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Liz Cheney Still Considering Run For White House This Year

Graham Perdue
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Former Wyoming Republican Rep. Liz Cheney is still not ruling out tossing her tattered hat into the presidential ring for this year’s race. The anti-Trump extremist still claims membership in the Republican Party but said under no circumstances will she support the former president.

Despite being far along in the process, Cheney spoke of her possible entry Sunday to Jake Tapper on CNN’s “State of the Union.”

She said she had not issued an endorsement and “certainly would never support Donald Trump. And we know what Donald Trump will do, because he’s telling us every day.”


What she and her small band of RINO Republicans do not understand is that is exactly his appeal to true conservatives.

Tapper then asked the former congresswoman if she is still considering an Oval Office run or if she had ruled it out. Cheney replied, “I haven’t made any decisions about it yet. I’m going to do whatever is necessary to defeat Donald Trump.”

The CNN host questioned Cheney on her backing for a particular candidate. Again, she could not escape her singular focus on the 45th president when she responded, “the most important thing is to defeat Donald Trump, and I will do whatever, whatever it takes to do that.”

She did finally confess that it is not “a hard call at all” to state she supports former South Carolina Gov. Nikki Haley among the two remaining Republicans in the primaries.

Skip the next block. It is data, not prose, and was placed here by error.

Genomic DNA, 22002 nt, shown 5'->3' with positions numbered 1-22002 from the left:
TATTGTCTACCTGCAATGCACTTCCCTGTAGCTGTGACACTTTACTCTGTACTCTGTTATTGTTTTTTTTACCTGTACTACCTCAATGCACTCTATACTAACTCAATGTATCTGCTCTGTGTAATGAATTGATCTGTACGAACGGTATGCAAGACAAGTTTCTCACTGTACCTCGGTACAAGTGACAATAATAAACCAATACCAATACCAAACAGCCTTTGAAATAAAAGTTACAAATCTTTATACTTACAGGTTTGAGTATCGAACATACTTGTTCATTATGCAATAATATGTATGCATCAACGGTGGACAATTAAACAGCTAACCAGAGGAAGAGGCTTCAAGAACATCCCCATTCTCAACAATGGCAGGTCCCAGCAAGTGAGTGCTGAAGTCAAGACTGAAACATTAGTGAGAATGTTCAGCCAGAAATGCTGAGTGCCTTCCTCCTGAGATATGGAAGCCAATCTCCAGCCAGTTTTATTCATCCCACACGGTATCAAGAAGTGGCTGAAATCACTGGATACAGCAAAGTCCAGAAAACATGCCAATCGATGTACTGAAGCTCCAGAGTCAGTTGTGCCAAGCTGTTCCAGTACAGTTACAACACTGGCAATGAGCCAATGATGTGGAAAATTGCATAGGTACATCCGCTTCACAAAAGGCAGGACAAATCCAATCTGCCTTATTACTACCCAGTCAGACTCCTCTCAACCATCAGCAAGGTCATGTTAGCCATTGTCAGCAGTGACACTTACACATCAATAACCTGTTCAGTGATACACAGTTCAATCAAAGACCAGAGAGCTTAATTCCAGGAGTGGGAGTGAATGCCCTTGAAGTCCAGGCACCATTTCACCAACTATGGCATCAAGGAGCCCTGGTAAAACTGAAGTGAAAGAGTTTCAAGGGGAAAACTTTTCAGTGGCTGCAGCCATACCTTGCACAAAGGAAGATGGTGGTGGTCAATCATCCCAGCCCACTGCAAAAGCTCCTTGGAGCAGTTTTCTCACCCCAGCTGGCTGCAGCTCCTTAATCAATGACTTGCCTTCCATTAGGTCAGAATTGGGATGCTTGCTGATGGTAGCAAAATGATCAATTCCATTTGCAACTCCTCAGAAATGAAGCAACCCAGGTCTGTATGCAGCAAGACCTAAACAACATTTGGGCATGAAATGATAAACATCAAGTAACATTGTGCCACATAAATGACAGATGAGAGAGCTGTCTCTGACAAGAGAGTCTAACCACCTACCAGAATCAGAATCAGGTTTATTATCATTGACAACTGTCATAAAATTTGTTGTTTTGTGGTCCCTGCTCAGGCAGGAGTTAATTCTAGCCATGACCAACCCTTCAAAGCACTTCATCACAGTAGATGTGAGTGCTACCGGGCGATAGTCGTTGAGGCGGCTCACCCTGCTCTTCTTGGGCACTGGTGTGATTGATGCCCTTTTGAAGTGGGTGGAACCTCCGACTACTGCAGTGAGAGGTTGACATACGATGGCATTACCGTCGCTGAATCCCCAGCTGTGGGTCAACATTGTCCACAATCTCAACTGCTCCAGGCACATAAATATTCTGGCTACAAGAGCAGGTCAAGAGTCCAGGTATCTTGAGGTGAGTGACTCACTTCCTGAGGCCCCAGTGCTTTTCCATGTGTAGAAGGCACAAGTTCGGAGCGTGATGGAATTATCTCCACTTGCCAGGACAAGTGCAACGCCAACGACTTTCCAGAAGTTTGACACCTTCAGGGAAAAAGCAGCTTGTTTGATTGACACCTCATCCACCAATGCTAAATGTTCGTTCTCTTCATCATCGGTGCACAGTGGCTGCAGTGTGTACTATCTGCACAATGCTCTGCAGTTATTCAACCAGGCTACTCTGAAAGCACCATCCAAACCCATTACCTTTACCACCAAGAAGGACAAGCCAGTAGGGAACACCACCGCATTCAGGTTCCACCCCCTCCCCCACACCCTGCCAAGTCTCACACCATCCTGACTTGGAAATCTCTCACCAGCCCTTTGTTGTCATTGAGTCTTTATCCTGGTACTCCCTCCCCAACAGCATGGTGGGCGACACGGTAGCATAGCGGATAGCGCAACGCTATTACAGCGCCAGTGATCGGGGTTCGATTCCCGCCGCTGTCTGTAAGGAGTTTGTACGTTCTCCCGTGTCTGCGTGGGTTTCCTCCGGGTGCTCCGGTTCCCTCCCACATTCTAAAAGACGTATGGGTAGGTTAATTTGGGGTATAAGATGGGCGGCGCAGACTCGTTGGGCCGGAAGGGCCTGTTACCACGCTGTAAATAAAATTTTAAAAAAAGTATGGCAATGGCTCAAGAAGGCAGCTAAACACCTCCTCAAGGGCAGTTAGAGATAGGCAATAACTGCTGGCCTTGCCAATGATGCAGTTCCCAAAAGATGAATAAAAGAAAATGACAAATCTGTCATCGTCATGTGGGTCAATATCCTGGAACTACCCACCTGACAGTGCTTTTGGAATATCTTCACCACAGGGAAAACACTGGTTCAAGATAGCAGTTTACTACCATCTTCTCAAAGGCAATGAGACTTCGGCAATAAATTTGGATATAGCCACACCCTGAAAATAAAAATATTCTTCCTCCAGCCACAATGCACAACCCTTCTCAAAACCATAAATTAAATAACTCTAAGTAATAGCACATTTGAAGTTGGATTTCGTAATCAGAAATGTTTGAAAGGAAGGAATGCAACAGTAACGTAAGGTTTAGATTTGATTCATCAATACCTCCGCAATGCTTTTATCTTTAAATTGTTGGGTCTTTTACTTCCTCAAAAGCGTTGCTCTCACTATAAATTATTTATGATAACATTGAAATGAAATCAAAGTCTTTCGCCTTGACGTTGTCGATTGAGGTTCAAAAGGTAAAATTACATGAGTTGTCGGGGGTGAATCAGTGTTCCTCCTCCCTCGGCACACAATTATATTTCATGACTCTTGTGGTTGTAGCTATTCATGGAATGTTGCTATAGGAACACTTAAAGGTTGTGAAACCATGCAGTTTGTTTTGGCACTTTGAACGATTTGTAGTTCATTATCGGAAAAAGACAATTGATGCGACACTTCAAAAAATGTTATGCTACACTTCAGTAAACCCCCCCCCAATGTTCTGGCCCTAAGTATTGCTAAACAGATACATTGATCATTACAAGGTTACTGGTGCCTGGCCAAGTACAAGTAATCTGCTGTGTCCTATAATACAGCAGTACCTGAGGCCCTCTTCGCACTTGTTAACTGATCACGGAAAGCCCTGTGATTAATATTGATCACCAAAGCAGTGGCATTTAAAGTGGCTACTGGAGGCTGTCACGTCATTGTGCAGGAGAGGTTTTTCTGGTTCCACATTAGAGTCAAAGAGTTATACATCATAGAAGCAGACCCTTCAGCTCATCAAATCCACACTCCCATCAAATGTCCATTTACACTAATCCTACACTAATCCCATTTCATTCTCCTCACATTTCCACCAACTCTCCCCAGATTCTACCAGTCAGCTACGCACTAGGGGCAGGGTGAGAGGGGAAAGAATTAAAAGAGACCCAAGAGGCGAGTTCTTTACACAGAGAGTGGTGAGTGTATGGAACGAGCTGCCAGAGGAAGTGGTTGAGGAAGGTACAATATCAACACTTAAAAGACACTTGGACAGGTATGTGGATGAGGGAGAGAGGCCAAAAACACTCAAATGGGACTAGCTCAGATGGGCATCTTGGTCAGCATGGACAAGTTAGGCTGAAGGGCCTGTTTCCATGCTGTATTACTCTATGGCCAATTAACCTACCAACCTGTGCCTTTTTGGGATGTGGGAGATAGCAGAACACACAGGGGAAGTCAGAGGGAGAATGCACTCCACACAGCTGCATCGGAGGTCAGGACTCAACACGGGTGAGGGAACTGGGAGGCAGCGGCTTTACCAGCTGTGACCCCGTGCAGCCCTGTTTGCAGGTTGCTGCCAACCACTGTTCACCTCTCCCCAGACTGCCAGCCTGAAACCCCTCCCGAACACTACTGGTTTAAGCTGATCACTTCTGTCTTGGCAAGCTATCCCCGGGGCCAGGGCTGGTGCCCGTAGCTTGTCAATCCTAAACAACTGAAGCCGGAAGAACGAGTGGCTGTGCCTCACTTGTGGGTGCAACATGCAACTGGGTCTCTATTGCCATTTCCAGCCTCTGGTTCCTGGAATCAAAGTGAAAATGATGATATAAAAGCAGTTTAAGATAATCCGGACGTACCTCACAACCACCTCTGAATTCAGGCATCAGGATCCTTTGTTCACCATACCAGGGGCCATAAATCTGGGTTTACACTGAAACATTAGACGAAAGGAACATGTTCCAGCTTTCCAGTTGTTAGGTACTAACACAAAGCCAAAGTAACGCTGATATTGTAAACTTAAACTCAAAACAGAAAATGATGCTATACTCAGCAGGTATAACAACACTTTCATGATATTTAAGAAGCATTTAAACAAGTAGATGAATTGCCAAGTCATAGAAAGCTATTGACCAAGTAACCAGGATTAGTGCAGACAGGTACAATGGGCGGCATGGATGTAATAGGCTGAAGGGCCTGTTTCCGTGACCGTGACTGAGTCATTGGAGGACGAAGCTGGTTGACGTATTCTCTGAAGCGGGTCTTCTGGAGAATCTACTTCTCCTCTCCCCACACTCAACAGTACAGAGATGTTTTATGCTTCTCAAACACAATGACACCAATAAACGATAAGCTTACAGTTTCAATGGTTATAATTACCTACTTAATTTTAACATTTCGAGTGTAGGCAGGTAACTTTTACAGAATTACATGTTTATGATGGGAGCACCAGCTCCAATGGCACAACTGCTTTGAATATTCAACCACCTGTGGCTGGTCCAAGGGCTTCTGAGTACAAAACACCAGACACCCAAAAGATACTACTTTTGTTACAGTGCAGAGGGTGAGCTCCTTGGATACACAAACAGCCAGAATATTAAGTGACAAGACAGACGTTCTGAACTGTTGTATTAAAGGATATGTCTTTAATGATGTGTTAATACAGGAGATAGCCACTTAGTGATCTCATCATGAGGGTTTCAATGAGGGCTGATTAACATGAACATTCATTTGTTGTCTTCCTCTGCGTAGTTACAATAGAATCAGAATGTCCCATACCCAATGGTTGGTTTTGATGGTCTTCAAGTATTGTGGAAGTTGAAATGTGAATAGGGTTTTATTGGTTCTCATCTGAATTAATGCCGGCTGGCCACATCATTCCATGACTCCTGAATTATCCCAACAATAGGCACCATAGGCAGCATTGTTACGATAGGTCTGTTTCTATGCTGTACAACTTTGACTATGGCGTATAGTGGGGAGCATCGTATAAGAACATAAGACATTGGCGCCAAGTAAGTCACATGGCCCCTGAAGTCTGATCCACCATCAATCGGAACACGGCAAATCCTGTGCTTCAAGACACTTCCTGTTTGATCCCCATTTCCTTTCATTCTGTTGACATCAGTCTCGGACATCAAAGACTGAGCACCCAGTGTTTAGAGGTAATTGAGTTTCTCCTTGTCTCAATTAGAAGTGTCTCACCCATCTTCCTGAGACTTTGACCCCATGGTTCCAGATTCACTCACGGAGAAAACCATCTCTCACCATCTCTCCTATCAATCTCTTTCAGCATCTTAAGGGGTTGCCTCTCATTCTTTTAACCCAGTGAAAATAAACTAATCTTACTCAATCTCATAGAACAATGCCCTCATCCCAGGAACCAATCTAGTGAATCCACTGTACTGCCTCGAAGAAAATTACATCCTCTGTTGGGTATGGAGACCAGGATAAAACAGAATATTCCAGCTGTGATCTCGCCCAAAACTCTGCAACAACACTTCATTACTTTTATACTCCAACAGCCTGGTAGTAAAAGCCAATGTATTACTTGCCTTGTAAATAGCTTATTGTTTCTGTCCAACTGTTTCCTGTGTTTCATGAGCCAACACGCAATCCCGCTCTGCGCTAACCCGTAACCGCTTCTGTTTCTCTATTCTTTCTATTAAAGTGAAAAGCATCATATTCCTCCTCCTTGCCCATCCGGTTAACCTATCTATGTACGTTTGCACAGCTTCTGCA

That’s an endorsement that Trump should use every day leading up to the South Carolina primary and beyond. 

Cheney, who joined left-wing House Democrats in their persecution of Trump over the Jan. 6 protest, has inexplicably been considering a White House run since last year. She told USA Today in December that she was mulling a third-party candidacy.

She was merely useful for the Democrats, and Republicans revealed their scorn for her when she came up for reelection in Wyoming. So, a third party is the only path she would have available.

Cheney touted a “coalition” approach to her possible candidacy. “I think the situation that we’re in is so grave, and the politics of the moment require independents and Republicans and Democrats coming together in a way that can help form a new coalition.” 

She told the Washington Post that she would never before have considered a third-party run.

Now, however, “democracy is at risk at home, obviously, as a result of Donald Trump’s continued grip on the Republican Party.”